Houseplants require different care than anything that’s potted and grown outdoors, even those houseplants that you normally grow outdoors during the summer months. Potted houseplants deplete the soil they are grown in with time, so it is important that they are constantly fed and provided with nutrients. The change in seasons, from winter to spring, is an especially important time in the life of a houseplant because it is a natural time of growth and renewal for all plants.
In order to help your houseplants transition from winter to spring with as little trauma as possible, there are a few things you need to do and provide them with.
Tips for helping houseplants transition from Winter to Spring
Repot During Active Growth Periods
Your houseplant is going to go through a growth period with spring on its way, even if you do leave it in the same spot and it receives the same amount of sun as it would at any other time of the year. In general, plants begin to branch out more, and their roots sprout additional root hairs in order to support the growth. Move your plant into a larger, deeper pot to provide it with the room it needs and encourage it to grow more.
Prune Stems to Encourage Buds
If you have a flowering plant, you want to see as many flowers being produced as possible. In order for you to enjoy the best show from your houseplant this spring, it is necessary to prune the old stems back so that new growth has the time to come up and provide you with flowers. Even if you have a non-flowering houseplant, spring is the best time to prune back what already exists of the plant so that you can encourage and maintain a more compact and bushy plant rather than something that gets too leggy.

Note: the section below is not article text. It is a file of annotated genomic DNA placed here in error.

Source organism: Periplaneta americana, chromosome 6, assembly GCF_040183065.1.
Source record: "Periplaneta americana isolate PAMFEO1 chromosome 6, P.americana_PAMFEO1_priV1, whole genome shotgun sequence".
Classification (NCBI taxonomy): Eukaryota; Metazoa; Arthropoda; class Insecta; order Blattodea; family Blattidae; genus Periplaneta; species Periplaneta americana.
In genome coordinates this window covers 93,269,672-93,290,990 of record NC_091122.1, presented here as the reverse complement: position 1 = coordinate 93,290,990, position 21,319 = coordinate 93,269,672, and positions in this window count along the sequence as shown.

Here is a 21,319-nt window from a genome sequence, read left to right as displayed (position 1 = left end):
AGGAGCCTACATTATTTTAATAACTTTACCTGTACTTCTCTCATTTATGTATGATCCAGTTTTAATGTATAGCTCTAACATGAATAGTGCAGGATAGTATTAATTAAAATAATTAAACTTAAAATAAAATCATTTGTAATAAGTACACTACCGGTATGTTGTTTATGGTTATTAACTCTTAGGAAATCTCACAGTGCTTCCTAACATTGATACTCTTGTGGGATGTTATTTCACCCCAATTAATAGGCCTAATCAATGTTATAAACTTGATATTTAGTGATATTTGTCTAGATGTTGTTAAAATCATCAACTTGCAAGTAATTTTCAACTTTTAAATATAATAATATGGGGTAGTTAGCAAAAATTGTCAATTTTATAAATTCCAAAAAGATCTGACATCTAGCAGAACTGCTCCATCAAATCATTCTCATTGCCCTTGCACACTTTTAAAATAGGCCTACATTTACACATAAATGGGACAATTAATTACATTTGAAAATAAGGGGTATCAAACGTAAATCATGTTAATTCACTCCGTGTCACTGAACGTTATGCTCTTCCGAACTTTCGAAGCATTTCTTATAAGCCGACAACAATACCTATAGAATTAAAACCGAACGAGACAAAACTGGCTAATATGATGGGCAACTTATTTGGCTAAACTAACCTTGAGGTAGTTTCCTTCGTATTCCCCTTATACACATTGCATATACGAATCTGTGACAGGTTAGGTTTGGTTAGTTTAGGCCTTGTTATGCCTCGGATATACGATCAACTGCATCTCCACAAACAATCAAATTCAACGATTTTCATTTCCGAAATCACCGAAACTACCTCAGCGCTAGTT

Increase the Plants Light Exposure
If your plant is near a window already, it’s being exposed to the increase in sunlight in growing increments. If you have your houseplant in a room where sunlight is not reaching it directly, its time to move it closer to a window. In order to encourage the new spring growth and see any blooms from your plant, it needs to be able to get eight hours of sunlight a day, in varying amounts. Rather than stress out your houseplant when summer is finally here, begin leaving it near the window for an extra hour a day, then two and increase from there.
Fertilize in Spring
In order to provide for this latest growth spurt, fertilizer is necessary to get the nutrients into your plant. Winter doesn’t require constant fertilizing because you wanted to encourage dormancy, but in the spring all those new leaves and buds are going to need nutrients that only you can provide. Add slow-releasing fertilizer to your potting soil every two weeks, this way if you forget the slow releasing formula won’t leave your plant without.